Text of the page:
SPOILER ALERT: Do not read this review unless you have seen Mob City – A Guy Walked Into a Bar
Mob City, which began of Fox last night, follows in the footsteps of last years Gangster Squad and the video-game L.A. Noire in taking inspiration from the LAPD’s battle to rid Los Angeles of organized crime in the 1940s. Maybe that’s why, despite a stunning neo-noir aesthetic crafted by director Frank Darabont (Shawshank Redemption), this feels like a hackneyed mix of thin plotting and even thinner characters, rather than a rip-roaring tale of moral depravity in the City of Angels.
Detective Joe Teague (Jon Brenthal), an LAPD officer and ex-marine, is surreptitiously hired by dead-beat comedian Hecky Nash (a cameoing Simon Pegg) to provide muscle as he attempts to blackmail Bugsy Siegel, the most powerful mobster in L.A.. Thematically this sticks close to the staples of the gangster genre, featuring widespread corruption amongst the LAPD, a plucky character who is undone by his own ambition, and of course the question of morality.
As Teague says, he “lives in a world of grey hats,” and the chief concern of this episode is finding out which side of the line he stands. At first he appears to be a good cop, accepting Nash’s offer in order to set-up a sting to catch the mobsters red-handed. Then he performs an about turn, executing Nash, taking his money, and framing the mafia for Nash’s murder. So he’s a mafia man, right? Well, he certainly stole the money on behalf of Bugsy’s men, but then he rejects their offer of becoming a mob enforcer; so I guess the best answer is that Joe Teague is out only for himself.
If this sounds like an incredibly thrilling plot, stuffed with unexpected twists and mafia chicanery, prepare to be disappointed. Though there’s massive potential in the subject matter for a dark, fast-paced story about the fight for L.A.’s soul, most of the time Mob City feels like a paint-by-numbers gangster-movie complete with a Goodfellas-style voice over and clunky 40s dialogue: “See ya Toots.”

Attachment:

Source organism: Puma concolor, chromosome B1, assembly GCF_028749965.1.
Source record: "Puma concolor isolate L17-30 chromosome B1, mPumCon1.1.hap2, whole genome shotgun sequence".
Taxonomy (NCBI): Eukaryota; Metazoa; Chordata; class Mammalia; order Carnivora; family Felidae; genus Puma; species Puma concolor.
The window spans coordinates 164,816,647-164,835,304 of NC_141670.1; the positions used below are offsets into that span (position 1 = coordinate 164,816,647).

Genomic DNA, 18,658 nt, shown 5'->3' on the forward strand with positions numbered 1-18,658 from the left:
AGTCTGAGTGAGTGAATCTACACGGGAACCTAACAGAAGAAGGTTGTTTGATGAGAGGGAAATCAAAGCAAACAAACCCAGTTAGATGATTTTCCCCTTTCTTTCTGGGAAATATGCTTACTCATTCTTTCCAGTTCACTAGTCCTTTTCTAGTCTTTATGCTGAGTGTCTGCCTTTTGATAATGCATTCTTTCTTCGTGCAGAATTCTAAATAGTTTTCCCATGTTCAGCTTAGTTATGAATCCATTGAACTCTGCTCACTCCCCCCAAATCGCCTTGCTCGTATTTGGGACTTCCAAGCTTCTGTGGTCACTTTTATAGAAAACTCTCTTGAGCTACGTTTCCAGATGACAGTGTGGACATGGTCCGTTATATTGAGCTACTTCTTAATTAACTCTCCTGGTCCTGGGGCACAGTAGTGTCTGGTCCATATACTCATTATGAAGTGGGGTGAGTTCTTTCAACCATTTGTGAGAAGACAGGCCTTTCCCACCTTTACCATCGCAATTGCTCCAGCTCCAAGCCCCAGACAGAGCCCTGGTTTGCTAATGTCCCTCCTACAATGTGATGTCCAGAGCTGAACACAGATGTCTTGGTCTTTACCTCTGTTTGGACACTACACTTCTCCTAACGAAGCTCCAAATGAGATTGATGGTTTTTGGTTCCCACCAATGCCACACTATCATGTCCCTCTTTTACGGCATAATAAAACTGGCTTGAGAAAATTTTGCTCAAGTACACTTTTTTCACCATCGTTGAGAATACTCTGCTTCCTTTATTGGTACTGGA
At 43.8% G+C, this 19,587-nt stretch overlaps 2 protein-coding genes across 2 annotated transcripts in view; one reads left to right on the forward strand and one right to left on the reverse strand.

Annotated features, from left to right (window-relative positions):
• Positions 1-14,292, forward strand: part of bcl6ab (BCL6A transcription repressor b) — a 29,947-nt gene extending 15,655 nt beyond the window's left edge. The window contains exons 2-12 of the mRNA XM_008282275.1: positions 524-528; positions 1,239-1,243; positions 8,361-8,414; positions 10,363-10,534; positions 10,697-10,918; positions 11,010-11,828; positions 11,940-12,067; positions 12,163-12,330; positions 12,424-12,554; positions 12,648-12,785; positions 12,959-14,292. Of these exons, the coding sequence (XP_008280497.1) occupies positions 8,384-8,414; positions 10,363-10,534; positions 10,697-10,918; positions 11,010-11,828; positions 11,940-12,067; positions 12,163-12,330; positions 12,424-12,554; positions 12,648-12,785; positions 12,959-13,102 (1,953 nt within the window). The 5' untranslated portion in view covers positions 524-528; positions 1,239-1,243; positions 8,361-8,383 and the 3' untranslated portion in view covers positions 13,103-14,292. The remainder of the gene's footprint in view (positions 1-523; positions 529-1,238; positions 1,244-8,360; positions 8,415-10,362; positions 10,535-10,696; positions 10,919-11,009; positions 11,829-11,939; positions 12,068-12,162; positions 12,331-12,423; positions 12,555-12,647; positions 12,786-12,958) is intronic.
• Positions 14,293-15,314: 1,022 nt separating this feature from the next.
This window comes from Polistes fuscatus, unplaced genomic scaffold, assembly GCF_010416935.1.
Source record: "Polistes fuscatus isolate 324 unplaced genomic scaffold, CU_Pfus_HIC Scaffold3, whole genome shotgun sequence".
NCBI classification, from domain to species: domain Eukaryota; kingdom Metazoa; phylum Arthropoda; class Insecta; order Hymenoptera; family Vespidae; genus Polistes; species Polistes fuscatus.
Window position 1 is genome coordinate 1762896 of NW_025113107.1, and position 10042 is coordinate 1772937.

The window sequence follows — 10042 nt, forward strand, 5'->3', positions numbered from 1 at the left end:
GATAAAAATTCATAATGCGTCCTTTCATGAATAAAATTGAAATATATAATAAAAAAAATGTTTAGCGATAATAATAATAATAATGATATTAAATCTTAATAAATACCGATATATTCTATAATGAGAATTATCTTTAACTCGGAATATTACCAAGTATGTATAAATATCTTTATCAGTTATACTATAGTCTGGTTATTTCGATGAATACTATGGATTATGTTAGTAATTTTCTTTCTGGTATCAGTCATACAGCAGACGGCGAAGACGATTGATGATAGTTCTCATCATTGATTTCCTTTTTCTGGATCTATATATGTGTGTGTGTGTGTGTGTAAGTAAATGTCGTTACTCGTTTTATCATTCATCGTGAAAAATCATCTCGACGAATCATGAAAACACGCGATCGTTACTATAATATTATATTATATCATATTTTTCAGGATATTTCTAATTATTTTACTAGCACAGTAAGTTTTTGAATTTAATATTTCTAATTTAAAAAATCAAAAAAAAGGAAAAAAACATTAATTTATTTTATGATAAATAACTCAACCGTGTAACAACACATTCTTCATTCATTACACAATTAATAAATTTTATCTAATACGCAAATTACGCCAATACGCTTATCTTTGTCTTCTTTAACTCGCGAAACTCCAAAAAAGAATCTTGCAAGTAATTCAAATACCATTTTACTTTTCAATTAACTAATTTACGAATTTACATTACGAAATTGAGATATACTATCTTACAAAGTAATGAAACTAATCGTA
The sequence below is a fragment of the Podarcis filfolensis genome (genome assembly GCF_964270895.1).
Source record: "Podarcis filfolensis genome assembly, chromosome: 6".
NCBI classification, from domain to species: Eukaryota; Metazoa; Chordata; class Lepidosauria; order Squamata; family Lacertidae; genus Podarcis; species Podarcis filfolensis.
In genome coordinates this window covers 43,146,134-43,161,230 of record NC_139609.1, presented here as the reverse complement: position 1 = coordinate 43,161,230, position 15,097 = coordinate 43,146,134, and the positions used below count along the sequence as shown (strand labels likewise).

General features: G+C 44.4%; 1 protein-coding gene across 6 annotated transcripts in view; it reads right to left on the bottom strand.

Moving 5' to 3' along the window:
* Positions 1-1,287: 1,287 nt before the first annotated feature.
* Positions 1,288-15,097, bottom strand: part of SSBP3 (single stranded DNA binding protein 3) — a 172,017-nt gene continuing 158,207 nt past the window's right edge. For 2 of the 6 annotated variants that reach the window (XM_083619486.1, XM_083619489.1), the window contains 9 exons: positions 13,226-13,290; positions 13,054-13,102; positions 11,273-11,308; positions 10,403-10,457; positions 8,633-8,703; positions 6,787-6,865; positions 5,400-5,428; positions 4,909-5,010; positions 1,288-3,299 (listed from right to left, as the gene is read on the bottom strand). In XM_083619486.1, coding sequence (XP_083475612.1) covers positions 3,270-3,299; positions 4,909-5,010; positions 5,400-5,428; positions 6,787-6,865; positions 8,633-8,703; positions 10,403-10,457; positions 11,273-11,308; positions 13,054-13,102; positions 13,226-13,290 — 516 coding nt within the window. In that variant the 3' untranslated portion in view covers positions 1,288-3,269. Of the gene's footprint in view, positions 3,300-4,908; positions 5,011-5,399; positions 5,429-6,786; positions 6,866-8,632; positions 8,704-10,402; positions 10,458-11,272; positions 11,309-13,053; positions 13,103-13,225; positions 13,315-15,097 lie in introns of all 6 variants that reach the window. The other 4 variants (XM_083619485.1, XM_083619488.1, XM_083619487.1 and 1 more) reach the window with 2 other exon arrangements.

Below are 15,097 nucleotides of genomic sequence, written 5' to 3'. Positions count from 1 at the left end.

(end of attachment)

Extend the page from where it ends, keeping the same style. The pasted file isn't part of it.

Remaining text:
Yes, it’s incredibly stylish, but that seems like an easy thing to achieve in this genre. All you need to create a sexy noir aesthetic are deep shadows, neon lights, and a smoked swathed jazz club where silhouetted men in trench coats and trilbies can knock back a couple of whiskeys, and you’ve got enough cool to make Don Draper look like a pencil-pushing dweeb.
Even the action, of which there is surprisingly little, is played for style rather than dramatic effect. It’s very nice to see a slow-motion shoot-out to the tune of harmonising violins, a man shot-gunned through a confessional, or an execution bathed in the orange glow of a recently ignited flare, but these scenes tell us nothing about the characters other than they aren’t very nice – which seems fairly obvious given that they’re, you know, gangsters and everything.
This lack of invention is most evident in the painfully thin characterization. Aside from the basic archetypes of a reticent war veteran, a down-on-his-luck comedian, and a righteous cop we learn very little about these characters – other than they like to spout obfuscated dialogue about ‘a thing’ or ‘some business’ in a gravely tone that makes it clear that they’re tough guys.
It’s a fatal flaw because without a likeable character it’s important to have authenticity to keep the audience interested. Maybe I’m being too harsh, and there’s still plenty of time to develop the characters above hackneyed stereotypes. But if Mob City is going to become the fast-paced tale of moral ambiguity it has the potential to be, it needs to start developing its characters rather than hoping to get by on its admittedly stunning looks.
Click here to watch the trailer for Mob City